PM SESSION: Liberating the Classroom – Dave Thomas

Join us at 16:00, Wednesday 28th April for a talk with Dave Thomas!

Dave S. P Thomas is an Occupational Therapist (specialism in Occupational Science), a Public Health Specialist, and Doctoral Researcher. He previously managed the University of Kent’s Student Success project, which conducts research on inequalities in academic attainment and develops interventions to improve student’s educational experiences and academic outcomes. His current research adopts a ‘race-focused’ approach in exploring the relationship between university students’ perceptions of the cultural sensitivity of the curriculum of their program of study and their engagement – as measured by their interaction with teachers and their interest in their program of study. He has developed and validated a novel set of Culturally Sensitive Curricula scales and two Interaction with Teachers scales to enable students in postsecondary education to measure the impact of the curriculum’s unacknowledged ‘whiteness’ on their engagement and overall achievement.

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AM SESSION: On the Fallacy of Decolonising Higher Education Institutions

REVOLUTIONISING UK CURRICULA AND PEDAGOGY: PROJECT MYOPIA X LAHP VIRTUAL CONFERENCE

Announcing our first panellists for our AM session! After Rianna Walcott’s workshop, Dr Maryam Jameela and Nadia Mehdi from the University of Sheffield reflect on the barriers thrown up by scholars and practitioners within decolonial practice at UK universities.

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Black is Beautiful: A Philosophy of Black Aesthetics

Temitope Ajileye

Edited by Veronica Vivi

Art by Anonymous

“I don’t know where to begin […] because nothing has been written here. Once the first book comes, then we’ll know where to begin”. Barbara Smith

There is some irony in how I came across Black is Beautiful, a masterpiece created by African American scholar Paul C. Taylor. I was looking for Russell’s History of Western Philosophy and, while waiting for the bookshop staff to locate it (their attempts would eventually prove unsuccessful despite their certainty that ‘Russell has to be in the shop’), my eyes wandered and settled on Taylor’s book. How lucky I was!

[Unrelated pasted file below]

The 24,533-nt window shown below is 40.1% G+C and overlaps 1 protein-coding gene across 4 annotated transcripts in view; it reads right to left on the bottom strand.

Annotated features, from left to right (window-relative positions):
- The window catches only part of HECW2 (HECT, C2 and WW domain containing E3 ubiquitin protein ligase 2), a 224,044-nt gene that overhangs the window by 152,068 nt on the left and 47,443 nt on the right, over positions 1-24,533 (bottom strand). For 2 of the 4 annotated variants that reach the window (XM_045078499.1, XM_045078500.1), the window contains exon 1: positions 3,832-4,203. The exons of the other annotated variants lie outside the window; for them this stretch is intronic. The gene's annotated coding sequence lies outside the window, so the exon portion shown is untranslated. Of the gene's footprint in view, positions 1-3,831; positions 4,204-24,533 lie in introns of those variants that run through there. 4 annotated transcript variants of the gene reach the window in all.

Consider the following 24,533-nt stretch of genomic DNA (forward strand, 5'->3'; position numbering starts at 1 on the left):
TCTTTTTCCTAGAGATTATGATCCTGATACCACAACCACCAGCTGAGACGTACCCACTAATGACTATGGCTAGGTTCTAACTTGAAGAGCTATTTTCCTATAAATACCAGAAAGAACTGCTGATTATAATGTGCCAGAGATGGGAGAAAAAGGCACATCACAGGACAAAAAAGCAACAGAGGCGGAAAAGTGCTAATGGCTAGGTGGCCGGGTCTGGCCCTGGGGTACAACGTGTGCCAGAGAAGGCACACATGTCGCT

The opening quote, taken from Barbara Smith’s Toward a Black Feminist Criticism, immediately presents us with the urgency that the book tackles and tries to solve. There is much art by, about, and with black people, but not enough thought to connect them together, help us think more productively about black expressive culture, which would allow us to contextualise and understand our reactions to black art. There is a strong feeling that much can be said about this art and an even stronger desire for these intentions to be finally clearly stated.

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The Whispering Trees by Abubaker Adam Ibrahim

Joycelyn Longdon

Edited by Veronica Vivi

Art by Jazmine Sheckleford www.facebook.com/jasmineillustrations13

Abubaker Adam Ibrahim’s short story, ‘The Whispering Trees’, follows the spiritual awakening of protagonist Salim, a Nigerian medical student, after being rendered blind from a fatal car accident. Shortlisted for the 2013 Caine Prize for African Writing, this story stood out to me, with its ability to pair emotional familiarity with cultural insight and authenticity, raising personal questions on the compatibility or incompatibility of spirituality and religion. Seldom approached in Theology or Philosophy courses, the defeat of spirituality by religion and the ongoing practices of spirituality within the African community are subjects in need of more academic scrutiny.

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